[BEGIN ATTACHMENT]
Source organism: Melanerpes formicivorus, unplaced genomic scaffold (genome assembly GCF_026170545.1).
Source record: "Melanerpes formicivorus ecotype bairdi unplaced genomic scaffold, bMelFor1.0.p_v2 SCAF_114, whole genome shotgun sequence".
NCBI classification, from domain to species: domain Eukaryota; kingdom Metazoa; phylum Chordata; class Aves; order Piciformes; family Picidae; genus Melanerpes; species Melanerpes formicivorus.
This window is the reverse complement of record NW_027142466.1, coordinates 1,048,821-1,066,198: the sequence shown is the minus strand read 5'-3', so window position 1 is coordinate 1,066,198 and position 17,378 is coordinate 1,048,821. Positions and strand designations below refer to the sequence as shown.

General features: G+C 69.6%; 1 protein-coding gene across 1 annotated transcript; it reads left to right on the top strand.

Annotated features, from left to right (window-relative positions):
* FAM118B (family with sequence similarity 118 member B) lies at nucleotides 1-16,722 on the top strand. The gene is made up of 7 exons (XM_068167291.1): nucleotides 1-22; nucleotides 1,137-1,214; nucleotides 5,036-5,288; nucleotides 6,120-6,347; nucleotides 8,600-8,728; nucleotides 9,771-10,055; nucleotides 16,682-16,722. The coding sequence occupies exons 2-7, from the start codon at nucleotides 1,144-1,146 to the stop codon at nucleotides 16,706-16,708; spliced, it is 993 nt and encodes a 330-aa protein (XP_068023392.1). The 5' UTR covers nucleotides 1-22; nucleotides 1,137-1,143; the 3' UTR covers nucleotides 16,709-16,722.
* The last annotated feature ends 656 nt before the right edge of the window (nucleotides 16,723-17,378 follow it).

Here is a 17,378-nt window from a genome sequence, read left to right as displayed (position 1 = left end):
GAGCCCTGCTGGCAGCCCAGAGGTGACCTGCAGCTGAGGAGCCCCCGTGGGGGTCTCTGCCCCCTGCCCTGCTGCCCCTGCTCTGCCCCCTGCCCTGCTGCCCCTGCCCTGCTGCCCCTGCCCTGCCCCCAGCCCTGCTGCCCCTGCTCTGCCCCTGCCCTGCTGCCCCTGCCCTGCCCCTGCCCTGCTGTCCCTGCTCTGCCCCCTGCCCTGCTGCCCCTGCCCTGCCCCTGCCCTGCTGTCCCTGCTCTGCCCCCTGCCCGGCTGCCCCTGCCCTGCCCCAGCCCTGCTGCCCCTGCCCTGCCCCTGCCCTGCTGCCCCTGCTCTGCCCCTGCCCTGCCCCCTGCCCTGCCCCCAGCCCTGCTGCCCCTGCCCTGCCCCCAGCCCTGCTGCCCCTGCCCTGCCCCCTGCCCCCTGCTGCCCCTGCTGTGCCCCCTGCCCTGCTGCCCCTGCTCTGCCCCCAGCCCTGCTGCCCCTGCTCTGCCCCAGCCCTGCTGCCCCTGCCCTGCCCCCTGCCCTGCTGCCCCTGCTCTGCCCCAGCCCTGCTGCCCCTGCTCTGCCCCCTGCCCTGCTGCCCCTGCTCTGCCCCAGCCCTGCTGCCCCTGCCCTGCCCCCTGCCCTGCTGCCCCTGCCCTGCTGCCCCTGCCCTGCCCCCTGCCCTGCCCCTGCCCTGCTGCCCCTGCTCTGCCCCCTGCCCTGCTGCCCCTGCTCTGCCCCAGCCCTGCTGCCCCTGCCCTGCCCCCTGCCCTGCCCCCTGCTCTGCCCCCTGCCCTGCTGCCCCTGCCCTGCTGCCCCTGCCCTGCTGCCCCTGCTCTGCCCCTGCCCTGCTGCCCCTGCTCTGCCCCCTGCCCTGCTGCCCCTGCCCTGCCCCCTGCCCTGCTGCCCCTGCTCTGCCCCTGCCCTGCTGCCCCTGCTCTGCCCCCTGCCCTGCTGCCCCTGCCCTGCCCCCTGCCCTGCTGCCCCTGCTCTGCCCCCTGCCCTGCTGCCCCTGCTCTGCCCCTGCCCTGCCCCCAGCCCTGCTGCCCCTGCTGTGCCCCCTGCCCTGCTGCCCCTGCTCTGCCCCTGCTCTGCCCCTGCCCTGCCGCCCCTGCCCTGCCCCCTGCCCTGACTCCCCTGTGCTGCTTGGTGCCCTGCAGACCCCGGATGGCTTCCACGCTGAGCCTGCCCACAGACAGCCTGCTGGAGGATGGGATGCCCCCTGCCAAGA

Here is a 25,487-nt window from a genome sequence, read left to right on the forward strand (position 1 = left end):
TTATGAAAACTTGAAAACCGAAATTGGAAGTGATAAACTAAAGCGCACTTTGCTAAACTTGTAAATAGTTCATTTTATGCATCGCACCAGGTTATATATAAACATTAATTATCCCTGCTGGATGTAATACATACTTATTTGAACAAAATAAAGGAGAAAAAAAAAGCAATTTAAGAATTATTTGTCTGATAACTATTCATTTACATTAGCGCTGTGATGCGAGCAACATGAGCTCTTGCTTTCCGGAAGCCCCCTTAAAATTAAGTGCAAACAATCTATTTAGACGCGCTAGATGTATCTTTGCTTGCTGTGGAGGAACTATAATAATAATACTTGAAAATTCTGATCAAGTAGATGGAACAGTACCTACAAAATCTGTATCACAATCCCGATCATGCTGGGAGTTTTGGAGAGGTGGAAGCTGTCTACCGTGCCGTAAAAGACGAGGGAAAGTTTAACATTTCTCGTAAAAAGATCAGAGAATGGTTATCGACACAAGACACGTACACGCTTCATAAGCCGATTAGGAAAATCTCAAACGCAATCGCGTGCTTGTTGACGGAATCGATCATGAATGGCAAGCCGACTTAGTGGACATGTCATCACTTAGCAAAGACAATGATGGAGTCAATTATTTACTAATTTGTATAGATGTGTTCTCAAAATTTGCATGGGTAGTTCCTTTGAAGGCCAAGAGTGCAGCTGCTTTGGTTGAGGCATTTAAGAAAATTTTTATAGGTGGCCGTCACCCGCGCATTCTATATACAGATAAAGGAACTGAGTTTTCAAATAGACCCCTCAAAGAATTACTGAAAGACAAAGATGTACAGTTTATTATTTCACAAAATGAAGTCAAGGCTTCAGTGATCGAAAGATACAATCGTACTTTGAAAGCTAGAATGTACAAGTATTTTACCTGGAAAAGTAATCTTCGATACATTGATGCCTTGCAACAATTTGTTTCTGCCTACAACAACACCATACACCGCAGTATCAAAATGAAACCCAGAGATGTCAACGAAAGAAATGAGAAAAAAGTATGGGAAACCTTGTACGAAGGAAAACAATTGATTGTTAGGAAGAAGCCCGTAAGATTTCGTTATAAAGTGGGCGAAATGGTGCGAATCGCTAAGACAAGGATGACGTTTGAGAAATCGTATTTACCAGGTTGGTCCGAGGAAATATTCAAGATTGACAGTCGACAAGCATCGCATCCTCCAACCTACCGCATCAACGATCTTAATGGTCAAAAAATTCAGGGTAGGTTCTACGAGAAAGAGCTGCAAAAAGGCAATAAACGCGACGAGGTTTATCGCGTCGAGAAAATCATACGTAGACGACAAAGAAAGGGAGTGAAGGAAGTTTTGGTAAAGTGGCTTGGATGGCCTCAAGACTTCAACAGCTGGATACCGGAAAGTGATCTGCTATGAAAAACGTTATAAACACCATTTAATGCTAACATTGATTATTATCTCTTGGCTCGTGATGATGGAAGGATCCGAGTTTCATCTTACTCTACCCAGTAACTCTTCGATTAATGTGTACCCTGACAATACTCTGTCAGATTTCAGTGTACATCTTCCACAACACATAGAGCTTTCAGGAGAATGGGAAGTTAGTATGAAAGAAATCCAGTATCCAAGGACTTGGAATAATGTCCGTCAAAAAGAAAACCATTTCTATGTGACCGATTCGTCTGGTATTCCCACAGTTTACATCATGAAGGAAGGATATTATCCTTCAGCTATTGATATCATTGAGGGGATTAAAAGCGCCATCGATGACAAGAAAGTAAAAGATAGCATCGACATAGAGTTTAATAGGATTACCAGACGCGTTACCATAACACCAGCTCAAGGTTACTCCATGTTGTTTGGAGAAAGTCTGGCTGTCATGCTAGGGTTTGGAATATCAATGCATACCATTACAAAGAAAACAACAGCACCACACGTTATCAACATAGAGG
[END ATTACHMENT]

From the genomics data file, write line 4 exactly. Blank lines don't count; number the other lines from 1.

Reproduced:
This window is the reverse complement of record NW_027142466.1, coordinates 1,048,821-1,066,198: the sequence shown is the minus strand read 5'-3', so window position 1 is coordinate 1,066,198 and position 17,378 is coordinate 1,048,821. Positions and strand designations below refer to the sequence as shown.